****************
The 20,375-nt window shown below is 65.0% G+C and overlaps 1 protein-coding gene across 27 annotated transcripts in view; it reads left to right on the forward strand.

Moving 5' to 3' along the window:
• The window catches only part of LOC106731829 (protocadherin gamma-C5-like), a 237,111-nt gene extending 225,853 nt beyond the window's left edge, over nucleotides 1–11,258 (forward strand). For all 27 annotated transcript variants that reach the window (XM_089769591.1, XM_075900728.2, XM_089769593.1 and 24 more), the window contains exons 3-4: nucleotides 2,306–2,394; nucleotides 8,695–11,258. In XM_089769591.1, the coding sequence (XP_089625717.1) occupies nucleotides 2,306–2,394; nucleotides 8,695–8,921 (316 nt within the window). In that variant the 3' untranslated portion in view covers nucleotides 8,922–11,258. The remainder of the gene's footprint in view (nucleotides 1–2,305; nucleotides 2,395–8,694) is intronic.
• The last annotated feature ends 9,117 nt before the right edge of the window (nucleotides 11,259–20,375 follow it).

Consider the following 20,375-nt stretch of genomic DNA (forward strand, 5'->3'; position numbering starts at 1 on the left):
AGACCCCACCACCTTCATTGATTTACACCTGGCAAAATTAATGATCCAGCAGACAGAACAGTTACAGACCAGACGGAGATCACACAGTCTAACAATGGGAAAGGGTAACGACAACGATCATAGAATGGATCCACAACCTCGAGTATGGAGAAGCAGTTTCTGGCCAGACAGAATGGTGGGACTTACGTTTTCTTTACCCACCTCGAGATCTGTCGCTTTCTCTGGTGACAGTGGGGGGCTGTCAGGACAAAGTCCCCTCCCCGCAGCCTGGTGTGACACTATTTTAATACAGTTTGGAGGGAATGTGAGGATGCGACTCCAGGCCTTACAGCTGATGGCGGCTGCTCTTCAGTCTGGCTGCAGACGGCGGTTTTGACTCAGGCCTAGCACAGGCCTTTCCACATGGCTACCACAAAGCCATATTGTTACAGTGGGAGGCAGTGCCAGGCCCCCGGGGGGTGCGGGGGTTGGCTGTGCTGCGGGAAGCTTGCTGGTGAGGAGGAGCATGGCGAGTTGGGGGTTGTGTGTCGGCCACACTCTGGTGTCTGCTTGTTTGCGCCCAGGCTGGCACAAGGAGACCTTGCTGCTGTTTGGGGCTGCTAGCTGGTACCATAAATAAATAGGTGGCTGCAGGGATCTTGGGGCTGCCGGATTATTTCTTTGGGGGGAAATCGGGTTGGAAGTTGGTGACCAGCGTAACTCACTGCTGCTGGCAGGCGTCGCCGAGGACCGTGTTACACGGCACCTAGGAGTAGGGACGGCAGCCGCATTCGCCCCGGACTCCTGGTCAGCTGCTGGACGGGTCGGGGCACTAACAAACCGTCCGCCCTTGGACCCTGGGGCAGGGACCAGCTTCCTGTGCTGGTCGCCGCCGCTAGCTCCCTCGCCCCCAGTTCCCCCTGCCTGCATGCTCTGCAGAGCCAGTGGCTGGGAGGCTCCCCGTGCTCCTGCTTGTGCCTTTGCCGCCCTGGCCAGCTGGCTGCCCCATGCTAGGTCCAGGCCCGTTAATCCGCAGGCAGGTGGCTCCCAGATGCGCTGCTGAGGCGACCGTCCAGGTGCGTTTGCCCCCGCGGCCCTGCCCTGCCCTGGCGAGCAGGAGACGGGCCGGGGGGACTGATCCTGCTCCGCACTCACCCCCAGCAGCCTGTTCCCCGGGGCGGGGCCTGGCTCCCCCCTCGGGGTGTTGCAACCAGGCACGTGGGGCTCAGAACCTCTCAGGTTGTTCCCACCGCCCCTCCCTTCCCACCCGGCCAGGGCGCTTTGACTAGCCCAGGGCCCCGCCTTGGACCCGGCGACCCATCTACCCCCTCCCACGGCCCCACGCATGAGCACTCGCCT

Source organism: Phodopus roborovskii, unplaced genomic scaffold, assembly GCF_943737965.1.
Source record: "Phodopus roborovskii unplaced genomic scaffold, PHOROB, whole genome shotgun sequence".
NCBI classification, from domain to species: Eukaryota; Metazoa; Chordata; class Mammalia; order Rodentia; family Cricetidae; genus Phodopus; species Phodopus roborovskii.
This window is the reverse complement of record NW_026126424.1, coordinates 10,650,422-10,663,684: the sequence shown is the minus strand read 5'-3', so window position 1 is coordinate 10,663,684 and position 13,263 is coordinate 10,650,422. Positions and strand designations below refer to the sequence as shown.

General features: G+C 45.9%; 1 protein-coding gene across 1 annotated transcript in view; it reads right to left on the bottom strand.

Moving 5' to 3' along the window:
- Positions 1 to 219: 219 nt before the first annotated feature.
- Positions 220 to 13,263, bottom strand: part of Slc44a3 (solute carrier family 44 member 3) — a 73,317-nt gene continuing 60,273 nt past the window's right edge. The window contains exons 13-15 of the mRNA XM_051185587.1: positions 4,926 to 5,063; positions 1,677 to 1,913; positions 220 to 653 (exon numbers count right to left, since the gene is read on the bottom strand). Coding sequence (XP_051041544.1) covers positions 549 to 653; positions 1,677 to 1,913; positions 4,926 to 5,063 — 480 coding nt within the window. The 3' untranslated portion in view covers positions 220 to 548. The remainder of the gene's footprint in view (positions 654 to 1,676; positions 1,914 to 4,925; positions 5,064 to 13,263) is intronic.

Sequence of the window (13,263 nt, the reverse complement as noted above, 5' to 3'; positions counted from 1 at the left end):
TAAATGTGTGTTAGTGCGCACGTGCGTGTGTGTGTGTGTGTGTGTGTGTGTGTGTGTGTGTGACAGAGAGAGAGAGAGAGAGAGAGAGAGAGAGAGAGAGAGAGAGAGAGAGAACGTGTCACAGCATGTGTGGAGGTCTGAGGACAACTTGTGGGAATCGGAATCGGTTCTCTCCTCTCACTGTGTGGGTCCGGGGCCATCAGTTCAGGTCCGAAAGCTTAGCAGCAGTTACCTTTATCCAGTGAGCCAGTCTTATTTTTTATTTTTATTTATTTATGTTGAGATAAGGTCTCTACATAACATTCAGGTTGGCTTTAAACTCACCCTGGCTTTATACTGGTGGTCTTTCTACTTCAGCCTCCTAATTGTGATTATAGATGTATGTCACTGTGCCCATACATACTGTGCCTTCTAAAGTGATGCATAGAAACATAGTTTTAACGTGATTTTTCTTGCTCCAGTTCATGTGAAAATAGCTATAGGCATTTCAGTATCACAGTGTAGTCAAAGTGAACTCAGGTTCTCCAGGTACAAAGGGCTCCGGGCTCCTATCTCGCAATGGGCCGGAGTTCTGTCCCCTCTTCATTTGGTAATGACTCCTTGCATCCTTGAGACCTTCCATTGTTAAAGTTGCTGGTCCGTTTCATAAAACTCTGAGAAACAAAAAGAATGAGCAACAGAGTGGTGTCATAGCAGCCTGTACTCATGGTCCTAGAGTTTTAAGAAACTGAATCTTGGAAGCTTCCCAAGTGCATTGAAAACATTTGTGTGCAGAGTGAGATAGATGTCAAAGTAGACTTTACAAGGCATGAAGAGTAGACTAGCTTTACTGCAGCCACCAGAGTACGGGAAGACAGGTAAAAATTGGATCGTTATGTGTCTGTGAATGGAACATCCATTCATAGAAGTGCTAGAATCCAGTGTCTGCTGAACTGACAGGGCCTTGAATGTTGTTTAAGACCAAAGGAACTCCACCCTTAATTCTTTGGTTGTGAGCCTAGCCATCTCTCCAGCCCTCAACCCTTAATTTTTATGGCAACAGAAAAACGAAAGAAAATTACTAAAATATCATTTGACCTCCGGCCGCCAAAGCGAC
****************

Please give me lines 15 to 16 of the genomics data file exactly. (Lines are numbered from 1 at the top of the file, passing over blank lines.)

Sequence of the window (13,263 nt, the reverse complement as noted above, 5' to 3'; positions counted from 1 at the left end):
TAAATGTGTGTTAGTGCGCACGTGCGTGTGTGTGTGTGTGTGTGTGTGTGTGTGTGTGTGTGACAGAGAGAGAGAGAGAGAGAGAGAGAGAGAGAGAGAGAGAGAGAGAGAGAACGTGTCACAGCATGTGTGGAGGTCTGAGGACAACTTGTGGGAATCGGAATCGGTTCTCTCCTCTCACTGTGTGGGTCCGGGGCCATCAGTTCAGGTCCGAAAGCTTAGCAGCAGTTACCTTTATCCAGTGAGCCAGTCTTATTTTTTATTTTTATTTATTTATGTTGAGATAAGGTCTCTACATAACATTCAGGTTGGCTTTAAACTCACCCTGGCTTTATACTGGTGGTCTTTCTACTTCAGCCTCCTAATTGTGATTATAGATGTATGTCACTGTGCCCATACATACTGTGCCTTCTAAAGTGATGCATAGAAACATAGTTTTAACGTGATTTTTCTTGCTCCAGTTCATGTGAAAATAGCTATAGGCATTTCAGTATCACAGTGTAGTCAAAGTGAACTCAGGTTCTCCAGGTACAAAGGGCTCCGGGCTCCTATCTCGCAATGGGCCGGAGTTCTGTCCCCTCTTCATTTGGTAATGACTCCTTGCATCCTTGAGACCTTCCATTGTTAAAGTTGCTGGTCCGTTTCATAAAACTCTGAGAAACAAAAAGAATGAGCAACAGAGTGGTGTCATAGCAGCCTGTACTCATGGTCCTAGAGTTTTAAGAAACTGAATCTTGGAAGCTTCCCAAGTGCATTGAAAACATTTGTGTGCAGAGTGAGATAGATGTCAAAGTAGACTTTACAAGGCATGAAGAGTAGACTAGCTTTACTGCAGCCACCAGAGTACGGGAAGACAGGTAAAAATTGGATCGTTATGTGTCTGTGAATGGAACATCCATTCATAGAAGTGCTAGAATCCAGTGTCTGCTGAACTGACAGGGCCTTGAATGTTGTTTAAGACCAAAGGAACTCCACCCTTAATTCTTTGGTTGTGAGCCTAGCCATCTCTCCAGCCCTCAACCCTTAATTTTTATGGCAACAGAAAAACGAAAGAAAATTACTAAAATATCATTTGACCTCCGGCCGCCAAAGCGAC